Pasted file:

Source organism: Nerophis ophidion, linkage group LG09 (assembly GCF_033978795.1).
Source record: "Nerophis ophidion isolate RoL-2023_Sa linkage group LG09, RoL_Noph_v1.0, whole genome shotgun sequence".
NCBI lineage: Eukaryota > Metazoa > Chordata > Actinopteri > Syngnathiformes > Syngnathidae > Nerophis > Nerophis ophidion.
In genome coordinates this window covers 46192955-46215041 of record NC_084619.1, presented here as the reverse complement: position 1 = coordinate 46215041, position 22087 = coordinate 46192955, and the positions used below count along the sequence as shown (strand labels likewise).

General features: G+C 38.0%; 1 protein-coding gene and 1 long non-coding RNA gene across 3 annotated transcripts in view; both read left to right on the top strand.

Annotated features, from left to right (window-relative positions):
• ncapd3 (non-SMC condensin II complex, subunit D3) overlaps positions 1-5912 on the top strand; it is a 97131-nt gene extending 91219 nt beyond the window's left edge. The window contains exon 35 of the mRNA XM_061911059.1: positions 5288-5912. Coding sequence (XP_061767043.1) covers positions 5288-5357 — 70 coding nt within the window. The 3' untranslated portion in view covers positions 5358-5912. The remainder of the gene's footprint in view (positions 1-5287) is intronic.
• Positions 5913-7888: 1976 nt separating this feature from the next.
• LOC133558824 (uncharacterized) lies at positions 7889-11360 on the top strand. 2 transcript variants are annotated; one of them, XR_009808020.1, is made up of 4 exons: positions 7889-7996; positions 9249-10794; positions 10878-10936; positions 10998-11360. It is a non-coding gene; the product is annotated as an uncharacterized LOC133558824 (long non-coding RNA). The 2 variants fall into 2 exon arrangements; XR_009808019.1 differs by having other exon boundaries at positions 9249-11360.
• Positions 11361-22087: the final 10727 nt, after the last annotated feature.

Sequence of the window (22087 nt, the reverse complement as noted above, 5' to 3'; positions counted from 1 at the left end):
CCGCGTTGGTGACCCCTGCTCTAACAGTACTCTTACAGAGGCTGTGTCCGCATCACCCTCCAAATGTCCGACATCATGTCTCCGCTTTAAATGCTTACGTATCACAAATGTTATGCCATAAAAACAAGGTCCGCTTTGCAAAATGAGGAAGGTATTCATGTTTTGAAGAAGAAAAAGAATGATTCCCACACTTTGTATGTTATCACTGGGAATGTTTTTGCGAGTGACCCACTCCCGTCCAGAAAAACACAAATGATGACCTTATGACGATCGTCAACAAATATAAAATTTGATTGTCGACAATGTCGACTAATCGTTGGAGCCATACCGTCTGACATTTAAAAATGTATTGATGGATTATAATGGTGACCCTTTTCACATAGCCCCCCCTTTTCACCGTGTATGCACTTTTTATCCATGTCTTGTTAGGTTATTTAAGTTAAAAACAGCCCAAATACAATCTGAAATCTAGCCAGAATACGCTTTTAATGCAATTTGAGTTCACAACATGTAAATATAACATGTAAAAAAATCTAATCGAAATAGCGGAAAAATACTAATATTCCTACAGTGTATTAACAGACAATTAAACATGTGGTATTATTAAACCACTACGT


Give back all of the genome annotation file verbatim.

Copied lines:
Source organism: Nerophis ophidion, linkage group LG09 (assembly GCF_033978795.1).
Source record: "Nerophis ophidion isolate RoL-2023_Sa linkage group LG09, RoL_Noph_v1.0, whole genome shotgun sequence".
NCBI lineage: Eukaryota > Metazoa > Chordata > Actinopteri > Syngnathiformes > Syngnathidae > Nerophis > Nerophis ophidion.
In genome coordinates this window covers 46192955-46215041 of record NC_084619.1, presented here as the reverse complement: position 1 = coordinate 46215041, position 22087 = coordinate 46192955, and the positions used below count along the sequence as shown (strand labels likewise).

General features: G+C 38.0%; 1 protein-coding gene and 1 long non-coding RNA gene across 3 annotated transcripts in view; both read left to right on the top strand.

Annotated features, from left to right (window-relative positions):
• ncapd3 (non-SMC condensin II complex, subunit D3) overlaps positions 1-5912 on the top strand; it is a 97131-nt gene extending 91219 nt beyond the window's left edge. The window contains exon 35 of the mRNA XM_061911059.1: positions 5288-5912. Coding sequence (XP_061767043.1) covers positions 5288-5357 — 70 coding nt within the window. The 3' untranslated portion in view covers positions 5358-5912. The remainder of the gene's footprint in view (positions 1-5287) is intronic.
• Positions 5913-7888: 1976 nt separating this feature from the next.
• LOC133558824 (uncharacterized) lies at positions 7889-11360 on the top strand. 2 transcript variants are annotated; one of them, XR_009808020.1, is made up of 4 exons: positions 7889-7996; positions 9249-10794; positions 10878-10936; positions 10998-11360. It is a non-coding gene; the product is annotated as an uncharacterized LOC133558824 (long non-coding RNA). The 2 variants fall into 2 exon arrangements; XR_009808019.1 differs by having other exon boundaries at positions 9249-11360.
• Positions 11361-22087: the final 10727 nt, after the last annotated feature.

Sequence of the window (22087 nt, the reverse complement as noted above, 5' to 3'; positions counted from 1 at the left end):
CCGCGTTGGTGACCCCTGCTCTAACAGTACTCTTACAGAGGCTGTGTCCGCATCACCCTCCAAATGTCCGACATCATGTCTCCGCTTTAAATGCTTACGTATCACAAATGTTATGCCATAAAAACAAGGTCCGCTTTGCAAAATGAGGAAGGTATTCATGTTTTGAAGAAGAAAAAGAATGATTCCCACACTTTGTATGTTATCACTGGGAATGTTTTTGCGAGTGACCCACTCCCGTCCAGAAAAACACAAATGATGACCTTATGACGATCGTCAACAAATATAAAATTTGATTGTCGACAATGTCGACTAATCGTTGGAGCCATACCGTCTGACATTTAAAAATGTATTGATGGATTATAATGGTGACCCTTTTCACATAGCCCCCCCTTTTCACCGTGTATGCACTTTTTATCCATGTCTTGTTAGGTTATTTAAGTTAAAAACAGCCCAAATACAATCTGAAATCTAGCCAGAATACGCTTTTAATGCAATTTGAGTTCACAACATGTAAATATAACATGTAAAAAAATCTAATCGAAATAGCGGAAAAATACTAATATTCCTACAGTGTATTAACAGACAATTAAACATGTGGTATTATTAAACCACTACGT